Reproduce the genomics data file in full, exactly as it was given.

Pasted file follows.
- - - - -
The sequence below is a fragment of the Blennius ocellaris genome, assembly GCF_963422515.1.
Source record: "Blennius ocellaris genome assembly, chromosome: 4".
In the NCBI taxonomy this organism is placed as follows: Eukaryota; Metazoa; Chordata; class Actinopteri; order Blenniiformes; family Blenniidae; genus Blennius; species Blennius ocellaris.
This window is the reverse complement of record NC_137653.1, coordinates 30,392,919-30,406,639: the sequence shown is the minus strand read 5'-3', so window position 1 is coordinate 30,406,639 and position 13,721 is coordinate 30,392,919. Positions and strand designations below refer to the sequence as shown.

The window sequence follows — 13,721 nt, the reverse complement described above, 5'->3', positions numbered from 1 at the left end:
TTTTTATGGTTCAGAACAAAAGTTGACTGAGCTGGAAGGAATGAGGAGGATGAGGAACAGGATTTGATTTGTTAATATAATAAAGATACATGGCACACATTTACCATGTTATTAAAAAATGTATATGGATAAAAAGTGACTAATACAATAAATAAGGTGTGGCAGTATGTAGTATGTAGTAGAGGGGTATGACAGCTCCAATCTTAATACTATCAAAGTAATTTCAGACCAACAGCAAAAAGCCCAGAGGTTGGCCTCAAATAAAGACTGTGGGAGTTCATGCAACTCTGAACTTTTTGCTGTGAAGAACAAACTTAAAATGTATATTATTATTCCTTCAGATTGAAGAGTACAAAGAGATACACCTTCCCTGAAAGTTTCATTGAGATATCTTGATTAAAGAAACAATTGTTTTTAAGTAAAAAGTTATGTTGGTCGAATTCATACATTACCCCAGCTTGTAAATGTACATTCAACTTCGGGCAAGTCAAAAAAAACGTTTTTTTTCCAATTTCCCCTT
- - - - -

The sequence below is a fragment of the Blennius ocellaris genome, assembly GCF_963422515.1.
Source record: "Blennius ocellaris genome assembly, chromosome: 4".
In the NCBI taxonomy this organism is placed as follows: Eukaryota; Metazoa; Chordata; class Actinopteri; order Blenniiformes; family Blenniidae; genus Blennius; species Blennius ocellaris.
This window is the reverse complement of record NC_137653.1, coordinates 30,392,919-30,406,639: the sequence shown is the minus strand read 5'-3', so window position 1 is coordinate 30,406,639 and position 13,721 is coordinate 30,392,919. Positions and strand designations below refer to the sequence as shown.

The window sequence follows — 13,721 nt, the reverse complement described above, 5'->3', positions numbered from 1 at the left end:
TTTTTATGGTTCAGAACAAAAGTTGACTGAGCTGGAAGGAATGAGGAGGATGAGGAACAGGATTTGATTTGTTAATATAATAAAGATACATGGCACACATTTACCATGTTATTAAAAAATGTATATGGATAAAAAGTGACTAATACAATAAATAAGGTGTGGCAGTATGTAGTATGTAGTAGAGGGGTATGACAGCTCCAATCTTAATACTATCAAAGTAATTTCAGACCAACAGCAAAAAGCCCAGAGGTTGGCCTCAAATAAAGACTGTGGGAGTTCATGCAACTCTGAACTTTTTGCTGTGAAGAACAAACTTAAAATGTATATTATTATTCCTTCAGATTGAAGAGTACAAAGAGATACACCTTCCCTGAAAGTTTCATTGAGATATCTTGATTAAAGAAACAATTGTTTTTAAGTAAAAAGTTATGTTGGTCGAATTCATACATTACCCCAGCTTGTAAATGTACATTCAACTTCGGGCAAGTCAAAAAAAACGTTTTTTTTCCAATTTCCCCTT